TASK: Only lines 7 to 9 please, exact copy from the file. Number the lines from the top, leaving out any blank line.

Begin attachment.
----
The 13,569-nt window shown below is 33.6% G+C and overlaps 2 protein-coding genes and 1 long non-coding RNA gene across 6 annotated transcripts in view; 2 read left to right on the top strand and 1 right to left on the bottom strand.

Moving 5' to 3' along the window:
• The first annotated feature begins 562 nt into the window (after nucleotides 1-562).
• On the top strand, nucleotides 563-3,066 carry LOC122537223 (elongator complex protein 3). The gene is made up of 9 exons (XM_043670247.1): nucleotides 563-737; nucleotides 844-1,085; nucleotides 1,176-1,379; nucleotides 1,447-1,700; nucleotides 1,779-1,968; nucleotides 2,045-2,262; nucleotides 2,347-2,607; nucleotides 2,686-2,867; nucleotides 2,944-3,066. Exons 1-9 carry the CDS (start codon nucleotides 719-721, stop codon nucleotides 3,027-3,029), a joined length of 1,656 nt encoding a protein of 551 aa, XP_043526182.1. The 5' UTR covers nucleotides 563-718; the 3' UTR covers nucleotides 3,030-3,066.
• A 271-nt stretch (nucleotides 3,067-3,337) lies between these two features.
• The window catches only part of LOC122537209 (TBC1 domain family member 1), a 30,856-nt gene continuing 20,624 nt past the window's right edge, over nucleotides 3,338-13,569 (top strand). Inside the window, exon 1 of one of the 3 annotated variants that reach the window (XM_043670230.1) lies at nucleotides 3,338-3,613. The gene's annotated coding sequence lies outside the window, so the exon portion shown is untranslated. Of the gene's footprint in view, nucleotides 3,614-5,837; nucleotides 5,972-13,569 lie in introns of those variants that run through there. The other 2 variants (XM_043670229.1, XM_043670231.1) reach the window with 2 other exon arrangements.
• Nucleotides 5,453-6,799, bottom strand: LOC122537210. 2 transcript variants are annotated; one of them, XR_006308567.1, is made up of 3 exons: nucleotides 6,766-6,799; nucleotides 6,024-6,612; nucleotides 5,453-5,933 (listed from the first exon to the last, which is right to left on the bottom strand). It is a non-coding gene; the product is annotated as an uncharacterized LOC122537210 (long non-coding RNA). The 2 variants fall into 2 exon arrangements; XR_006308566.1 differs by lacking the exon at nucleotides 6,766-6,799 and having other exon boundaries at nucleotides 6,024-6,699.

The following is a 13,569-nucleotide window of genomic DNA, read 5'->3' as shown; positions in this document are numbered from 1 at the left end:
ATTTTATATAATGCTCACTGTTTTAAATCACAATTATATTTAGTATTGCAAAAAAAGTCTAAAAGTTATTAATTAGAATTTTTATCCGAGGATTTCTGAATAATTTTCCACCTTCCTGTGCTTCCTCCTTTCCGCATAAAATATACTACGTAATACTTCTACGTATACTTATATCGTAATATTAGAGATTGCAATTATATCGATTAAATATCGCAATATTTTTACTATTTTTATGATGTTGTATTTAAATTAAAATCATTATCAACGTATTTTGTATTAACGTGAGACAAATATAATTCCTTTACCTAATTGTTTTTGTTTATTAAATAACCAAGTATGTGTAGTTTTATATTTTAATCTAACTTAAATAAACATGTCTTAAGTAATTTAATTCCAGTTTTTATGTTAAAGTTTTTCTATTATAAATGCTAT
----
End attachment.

• Nucleotides 5,453-6,799, bottom strand: LOC122537210. 2 transcript variants are annotated; one of them, XR_006308567.1, is made up of 3 exons: nucleotides 6,766-6,799; nucleotides 6,024-6,612; nucleotides 5,453-5,933 (listed from the first exon to the last, which is right to left on the bottom strand). It is a non-coding gene; the product is annotated as an uncharacterized LOC122537210 (long non-coding RNA). The 2 variants fall into 2 exon arrangements; XR_006308566.1 differs by lacking the exon at nucleotides 6,766-6,799 and having other exon boundaries at nucleotides 6,024-6,699.

The following is a 13,569-nucleotide window of genomic DNA, read 5'->3' as shown; positions in this document are numbered from 1 at the left end:
ATTTTATATAATGCTCACTGTTTTAAATCACAATTATATTTAGTATTGCAAAAAAAGTCTAAAAGTTATTAATTAGAATTTTTATCCGAGGATTTCTGAATAATTTTCCACCTTCCTGTGCTTCCTCCTTTCCGCATAAAATATACTACGTAATACTTCTACGTATACTTATATCGTAATATTAGAGATTGCAATTATATCGATTAAATATCGCAATATTTTTACTATTTTTATGATGTTGTATTTAAATTAAAATCATTATCAACGTATTTTGTATTAACGTGAGACAAATATAATTCCTTTACCTAATTGTTTTTGTTTATTAAATAACCAAGTATGTGTAGTTTTATATTTTAATCTAACTTAAATAAACATGTCTTAAGTAATTTAATTCCAGTTTTTATGTTAAAGTTTTTCTATTATAAATGCTAT